Bread and butter work on the bog

Flanders Moss NNR

A thick jungle of rushes.

Some of our work on the bog is not that exotic and dramatic and a bit more bread and butter but just as important.

At the West Moss-side farm part of Flanders we have built structures to hold water the that leaks out of the peat bog onto the edge so recreating the natural lagg fen feature. This is a mixture of shallow peat and mineral ground that is often, by design, water logged but we still want to get it grazed. The grazing of cattle helps to break up the thatch of old vegetation, making it better for different water plants and also for breeding waders.

But recent summers have been so wet that we haven’t been able to get cattle or machinery anywhere near to the site. This year is different. The dry spell and baking (for us anyway) sun has left the lagg fen drier than for a long time.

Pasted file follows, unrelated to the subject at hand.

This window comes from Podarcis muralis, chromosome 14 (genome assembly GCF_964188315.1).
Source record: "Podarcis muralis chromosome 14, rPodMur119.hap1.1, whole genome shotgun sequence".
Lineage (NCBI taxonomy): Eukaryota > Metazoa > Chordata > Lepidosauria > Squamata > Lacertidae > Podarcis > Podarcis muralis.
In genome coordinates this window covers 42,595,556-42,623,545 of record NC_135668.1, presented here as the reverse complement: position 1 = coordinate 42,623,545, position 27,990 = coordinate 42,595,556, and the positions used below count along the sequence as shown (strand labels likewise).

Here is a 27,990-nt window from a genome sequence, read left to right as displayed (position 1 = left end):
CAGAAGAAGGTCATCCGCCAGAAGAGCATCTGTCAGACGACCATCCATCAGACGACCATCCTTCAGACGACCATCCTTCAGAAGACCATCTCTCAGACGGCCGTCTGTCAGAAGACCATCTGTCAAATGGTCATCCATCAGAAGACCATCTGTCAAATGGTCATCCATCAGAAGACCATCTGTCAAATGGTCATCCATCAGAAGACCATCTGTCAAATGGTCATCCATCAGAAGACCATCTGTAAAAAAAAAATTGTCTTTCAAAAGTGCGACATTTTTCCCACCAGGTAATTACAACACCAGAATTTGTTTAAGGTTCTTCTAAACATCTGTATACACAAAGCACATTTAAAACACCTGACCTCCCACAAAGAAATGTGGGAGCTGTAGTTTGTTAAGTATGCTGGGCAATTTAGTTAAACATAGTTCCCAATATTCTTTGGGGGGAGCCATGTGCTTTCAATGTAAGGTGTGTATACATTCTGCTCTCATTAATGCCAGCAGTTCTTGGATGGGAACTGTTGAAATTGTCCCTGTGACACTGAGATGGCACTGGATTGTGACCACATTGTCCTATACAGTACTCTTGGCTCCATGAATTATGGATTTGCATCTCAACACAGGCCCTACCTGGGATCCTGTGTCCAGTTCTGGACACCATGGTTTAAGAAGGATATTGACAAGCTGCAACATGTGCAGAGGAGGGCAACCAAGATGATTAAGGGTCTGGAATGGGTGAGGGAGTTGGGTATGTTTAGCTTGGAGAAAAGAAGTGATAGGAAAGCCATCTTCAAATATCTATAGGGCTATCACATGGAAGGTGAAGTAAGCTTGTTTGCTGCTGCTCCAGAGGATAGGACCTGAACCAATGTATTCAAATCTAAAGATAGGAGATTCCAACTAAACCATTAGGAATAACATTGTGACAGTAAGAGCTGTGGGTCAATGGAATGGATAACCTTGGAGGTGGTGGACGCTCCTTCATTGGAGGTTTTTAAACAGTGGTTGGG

So we took advantage of getting machinery in to top the rank rushes that had become too thick to allow the cattle in, or anything else. And we also took advantage to get contractors in to renew a very old and collapsing fence along the fen edge.

New fence, cut rushes.

West Moss-side’s special rare breed Shetland cattle (see here) immediately took advantage of the cleared site and were straight in there munching with the new fence hindering any thoughts of wandering out onto the moss. And we hope that next Spring we might see snipe or redshank taking advantage of the more open area. Another farming / nature reserve partnership success.

The West Moss-side farm Shetland cattle herd.
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